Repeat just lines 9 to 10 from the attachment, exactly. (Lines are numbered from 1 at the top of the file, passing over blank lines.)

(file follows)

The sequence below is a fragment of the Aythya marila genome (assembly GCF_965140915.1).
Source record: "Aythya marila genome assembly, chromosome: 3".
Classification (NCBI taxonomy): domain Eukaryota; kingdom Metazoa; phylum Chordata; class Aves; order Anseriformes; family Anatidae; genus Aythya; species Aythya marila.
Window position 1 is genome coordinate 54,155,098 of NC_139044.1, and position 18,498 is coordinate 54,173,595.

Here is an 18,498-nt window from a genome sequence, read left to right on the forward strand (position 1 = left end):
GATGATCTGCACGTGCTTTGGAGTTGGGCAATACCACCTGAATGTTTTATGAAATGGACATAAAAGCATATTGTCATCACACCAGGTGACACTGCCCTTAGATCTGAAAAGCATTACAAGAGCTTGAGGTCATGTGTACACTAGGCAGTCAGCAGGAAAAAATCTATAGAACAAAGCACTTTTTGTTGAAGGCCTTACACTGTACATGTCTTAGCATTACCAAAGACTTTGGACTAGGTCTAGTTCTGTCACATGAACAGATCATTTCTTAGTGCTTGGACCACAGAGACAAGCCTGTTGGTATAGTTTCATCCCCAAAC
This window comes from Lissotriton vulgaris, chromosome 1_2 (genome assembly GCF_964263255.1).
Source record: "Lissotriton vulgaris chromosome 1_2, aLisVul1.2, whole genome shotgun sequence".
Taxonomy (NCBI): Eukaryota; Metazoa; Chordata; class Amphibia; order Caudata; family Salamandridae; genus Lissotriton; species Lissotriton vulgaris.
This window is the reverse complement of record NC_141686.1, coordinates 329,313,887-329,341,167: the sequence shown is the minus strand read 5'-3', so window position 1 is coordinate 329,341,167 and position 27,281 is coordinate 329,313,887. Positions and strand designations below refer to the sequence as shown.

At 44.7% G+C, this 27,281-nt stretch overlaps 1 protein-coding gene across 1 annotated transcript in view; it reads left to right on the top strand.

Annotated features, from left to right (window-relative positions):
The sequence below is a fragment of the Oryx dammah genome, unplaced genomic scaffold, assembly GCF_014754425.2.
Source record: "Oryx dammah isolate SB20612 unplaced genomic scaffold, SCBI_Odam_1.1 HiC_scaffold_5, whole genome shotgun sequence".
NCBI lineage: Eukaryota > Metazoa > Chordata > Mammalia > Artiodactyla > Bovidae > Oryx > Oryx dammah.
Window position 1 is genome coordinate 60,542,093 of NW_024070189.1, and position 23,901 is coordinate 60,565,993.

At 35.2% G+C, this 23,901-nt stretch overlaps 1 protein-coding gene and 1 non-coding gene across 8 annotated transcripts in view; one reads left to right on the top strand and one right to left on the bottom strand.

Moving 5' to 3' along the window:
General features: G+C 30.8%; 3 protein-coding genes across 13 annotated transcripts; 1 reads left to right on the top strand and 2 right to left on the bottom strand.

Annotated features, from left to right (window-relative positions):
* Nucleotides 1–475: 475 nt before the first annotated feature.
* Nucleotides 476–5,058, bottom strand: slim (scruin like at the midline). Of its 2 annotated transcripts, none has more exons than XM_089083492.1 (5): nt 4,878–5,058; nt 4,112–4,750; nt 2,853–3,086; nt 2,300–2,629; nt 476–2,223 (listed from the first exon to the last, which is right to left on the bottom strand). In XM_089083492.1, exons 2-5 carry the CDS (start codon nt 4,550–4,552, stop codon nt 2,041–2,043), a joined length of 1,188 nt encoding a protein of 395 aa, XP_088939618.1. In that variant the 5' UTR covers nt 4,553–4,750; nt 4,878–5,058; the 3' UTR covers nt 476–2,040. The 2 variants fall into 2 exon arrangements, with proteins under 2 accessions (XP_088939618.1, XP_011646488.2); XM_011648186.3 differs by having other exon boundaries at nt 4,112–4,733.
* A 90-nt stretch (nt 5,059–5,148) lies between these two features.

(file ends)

Taxonomy (NCBI): Eukaryota; Metazoa; Chordata; class Amphibia; order Caudata; family Salamandridae; genus Lissotriton; species Lissotriton vulgaris.
This window is the reverse complement of record NC_141686.1, coordinates 329,313,887-329,341,167: the sequence shown is the minus strand read 5'-3', so window position 1 is coordinate 329,341,167 and position 27,281 is coordinate 329,313,887. Positions and strand designations below refer to the sequence as shown.